Diamonds are certainly a thief’s best friend, as this famed jewelry store–which the New York Times called “only slightly more vulnerable than the nation’s gold reserves at Fort Knox–has had more than a dozen robberies through the years. In one incident, according to the Times, a man shot a hole in a glass window and tried to fish out a diamond/ruby necklace with a wire. In September 1994, two armed men dodged the alarms and guards in an “very, very professional job” that was, at the time, the costliest robbery in the company’s 157-year history. They made off with $1.25 million (later calculated to be an even greater $1.9 million) in jewelry (over 300 items) and even covered all tracks by taking the security tapes. While no one was injured, the robbers left four guards bound and made it in and out of the store in a little over an hour. Because they seemed to be so familiar with the security checkpoints and layout, the police suspected the robbery to be an inside job.
A week later, police arrested six men, including two Tiffany employees. Most of the jewelry was recovered, but while the job was “very, very professional,” the aftermath wasn’t. One of the robbers reportedly tried to sell a diamond bracelet worth $6,000 for just $300 on the street, while another tried to sell pieces in Times Square.
Police success in catching these robbers didn’t deter future jewel thieves. Just this year, there have already been two reported thefts at Tiffany’s. In June, a man walked out of Tiffany’s with $100,000 in jewelry. Earlier this month, another, more “professional” job was revealed as former Tiffany Vice President of Development Ingrid Lederhaas-Okun allegedly stole and resold $1.3 million in jewelry throughout her tenure.
The Chase Manhattan Brooklyn branch in 1972. Source: Chase Alumni Association.
The events of August 22, 1972 at a Brooklyn branch of the Chase Manhattan Bank were glamorized in the 1975 Al Pacino drama Dog Day Afternoon, but the real version is just as thrilling. Just before the bank closed that afternoon, John Wojtowicz and Sal Naturale entered with a shotgun, handgun and rifle, planning to lock the employees in the vault and escape with the money. Wojtowicz reportedly wanted the money to help his gay lover Ernest get a sex change operation.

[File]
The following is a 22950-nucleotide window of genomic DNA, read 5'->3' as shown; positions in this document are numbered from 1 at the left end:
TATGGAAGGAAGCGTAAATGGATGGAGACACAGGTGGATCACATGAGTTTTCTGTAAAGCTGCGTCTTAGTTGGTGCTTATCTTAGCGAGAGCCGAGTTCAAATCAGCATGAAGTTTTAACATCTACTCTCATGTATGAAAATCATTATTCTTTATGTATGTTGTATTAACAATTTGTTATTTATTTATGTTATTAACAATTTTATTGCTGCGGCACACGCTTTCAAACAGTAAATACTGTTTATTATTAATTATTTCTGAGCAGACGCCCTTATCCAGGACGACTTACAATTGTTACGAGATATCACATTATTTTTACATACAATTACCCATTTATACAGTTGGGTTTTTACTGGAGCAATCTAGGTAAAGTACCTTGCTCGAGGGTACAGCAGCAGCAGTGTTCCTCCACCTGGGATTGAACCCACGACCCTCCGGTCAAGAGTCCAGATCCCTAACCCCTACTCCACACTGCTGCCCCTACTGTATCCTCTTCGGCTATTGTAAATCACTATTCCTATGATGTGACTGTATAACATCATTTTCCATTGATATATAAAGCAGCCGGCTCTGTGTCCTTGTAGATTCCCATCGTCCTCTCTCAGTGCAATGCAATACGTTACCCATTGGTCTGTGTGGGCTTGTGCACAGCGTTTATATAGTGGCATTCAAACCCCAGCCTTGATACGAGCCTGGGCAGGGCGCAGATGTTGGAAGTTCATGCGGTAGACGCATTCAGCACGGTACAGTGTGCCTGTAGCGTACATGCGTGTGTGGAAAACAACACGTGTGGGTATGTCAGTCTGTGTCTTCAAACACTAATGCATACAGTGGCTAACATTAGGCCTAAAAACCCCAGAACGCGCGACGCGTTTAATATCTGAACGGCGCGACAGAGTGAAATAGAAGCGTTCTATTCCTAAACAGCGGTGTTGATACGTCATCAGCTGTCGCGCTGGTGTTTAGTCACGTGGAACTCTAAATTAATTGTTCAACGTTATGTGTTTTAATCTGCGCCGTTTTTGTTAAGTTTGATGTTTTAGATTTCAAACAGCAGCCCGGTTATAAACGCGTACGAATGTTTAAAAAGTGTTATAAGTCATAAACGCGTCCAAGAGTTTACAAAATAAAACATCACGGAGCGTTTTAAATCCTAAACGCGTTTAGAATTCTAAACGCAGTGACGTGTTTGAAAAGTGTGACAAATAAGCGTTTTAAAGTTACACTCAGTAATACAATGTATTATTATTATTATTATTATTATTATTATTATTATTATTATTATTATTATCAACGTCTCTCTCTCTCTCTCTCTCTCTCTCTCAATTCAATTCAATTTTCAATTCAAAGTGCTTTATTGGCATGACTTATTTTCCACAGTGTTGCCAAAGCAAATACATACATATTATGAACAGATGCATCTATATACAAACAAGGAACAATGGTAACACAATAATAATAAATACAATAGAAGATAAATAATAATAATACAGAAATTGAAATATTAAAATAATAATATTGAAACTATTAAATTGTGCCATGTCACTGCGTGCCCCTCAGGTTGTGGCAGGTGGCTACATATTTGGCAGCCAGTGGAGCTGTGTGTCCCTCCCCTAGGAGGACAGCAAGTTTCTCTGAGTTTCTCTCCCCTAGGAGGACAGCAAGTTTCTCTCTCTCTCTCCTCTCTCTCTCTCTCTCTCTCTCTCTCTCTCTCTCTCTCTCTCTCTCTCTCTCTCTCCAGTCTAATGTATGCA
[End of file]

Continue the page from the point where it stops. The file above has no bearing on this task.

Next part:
NYPD and FBI agents rushed to the scene and the situation quickly escalated into a hostage showdown. Seven people were held at gunpoint inside the bank. In the next fourteen hours before the police regained control, Wojtowicz made a series of demands, as recounted by Arthur Bell to the Village Voice: he wanted the police to bring Ernest inside the bank, a delivery of hamburgers and Cokes and transport to JFK with a plane waiting for his escape. The police transported him to JFK but managed to immobilize Wojtowicz and kill Naturale. Wojtowicz was jailed for 14 years before dying of cancer in 2006, and Ernest, who became Elizabeth after a sex change, died of AIDS in 1987.
450 Avenue P now sits abandoned. Source: Bensonhurst Bean.
The site of the bank later became a medical center, but currently sits empty in a community is now home to a large Orthodox Jewish population. The abandoned lot is surrounded by a kosher sushi restaurant, a Middle Eastern grocery store, a dry cleaner and a hair salon.
Get in touch with the author @catku.